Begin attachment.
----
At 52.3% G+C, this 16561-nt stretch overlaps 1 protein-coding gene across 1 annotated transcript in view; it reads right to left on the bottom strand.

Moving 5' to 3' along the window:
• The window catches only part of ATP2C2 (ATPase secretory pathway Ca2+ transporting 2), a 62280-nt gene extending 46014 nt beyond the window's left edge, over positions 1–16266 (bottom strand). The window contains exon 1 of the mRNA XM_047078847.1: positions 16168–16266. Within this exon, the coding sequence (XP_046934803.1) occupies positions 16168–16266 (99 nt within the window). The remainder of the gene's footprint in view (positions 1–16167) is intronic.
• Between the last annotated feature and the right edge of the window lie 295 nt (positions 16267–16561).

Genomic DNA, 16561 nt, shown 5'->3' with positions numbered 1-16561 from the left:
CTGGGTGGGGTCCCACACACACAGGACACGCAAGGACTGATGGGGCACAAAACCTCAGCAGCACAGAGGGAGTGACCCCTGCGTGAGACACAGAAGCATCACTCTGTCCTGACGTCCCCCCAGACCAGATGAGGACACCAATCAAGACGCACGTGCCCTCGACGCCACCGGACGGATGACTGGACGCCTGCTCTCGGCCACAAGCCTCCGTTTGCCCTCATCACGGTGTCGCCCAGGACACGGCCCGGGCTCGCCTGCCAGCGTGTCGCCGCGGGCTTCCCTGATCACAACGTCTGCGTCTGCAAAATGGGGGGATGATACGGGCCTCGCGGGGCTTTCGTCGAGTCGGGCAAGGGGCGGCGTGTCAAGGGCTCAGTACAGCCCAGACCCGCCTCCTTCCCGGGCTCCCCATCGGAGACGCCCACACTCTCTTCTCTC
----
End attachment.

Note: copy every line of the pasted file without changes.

At 52.3% G+C, this 16561-nt stretch overlaps 1 protein-coding gene across 1 annotated transcript in view; it reads right to left on the bottom strand.

Moving 5' to 3' along the window:
• The window catches only part of ATP2C2 (ATPase secretory pathway Ca2+ transporting 2), a 62280-nt gene extending 46014 nt beyond the window's left edge, over positions 1–16266 (bottom strand). The window contains exon 1 of the mRNA XM_047078847.1: positions 16168–16266. Within this exon, the coding sequence (XP_046934803.1) occupies positions 16168–16266 (99 nt within the window). The remainder of the gene's footprint in view (positions 1–16167) is intronic.
• Between the last annotated feature and the right edge of the window lie 295 nt (positions 16267–16561).

Genomic DNA, 16561 nt, shown 5'->3' with positions numbered 1-16561 from the left:
CTGGGTGGGGTCCCACACACACAGGACACGCAAGGACTGATGGGGCACAAAACCTCAGCAGCACAGAGGGAGTGACCCCTGCGTGAGACACAGAAGCATCACTCTGTCCTGACGTCCCCCCAGACCAGATGAGGACACCAATCAAGACGCACGTGCCCTCGACGCCACCGGACGGATGACTGGACGCCTGCTCTCGGCCACAAGCCTCCGTTTGCCCTCATCACGGTGTCGCCCAGGACACGGCCCGGGCTCGCCTGCCAGCGTGTCGCCGCGGGCTTCCCTGATCACAACGTCTGCGTCTGCAAAATGGGGGGATGATACGGGCCTCGCGGGGCTTTCGTCGAGTCGGGCAAGGGGCGGCGTGTCAAGGGCTCAGTACAGCCCAGACCCGCCTCCTTCCCGGGCTCCCCATCGGAGACGCCCACACTCTCTTCTCTC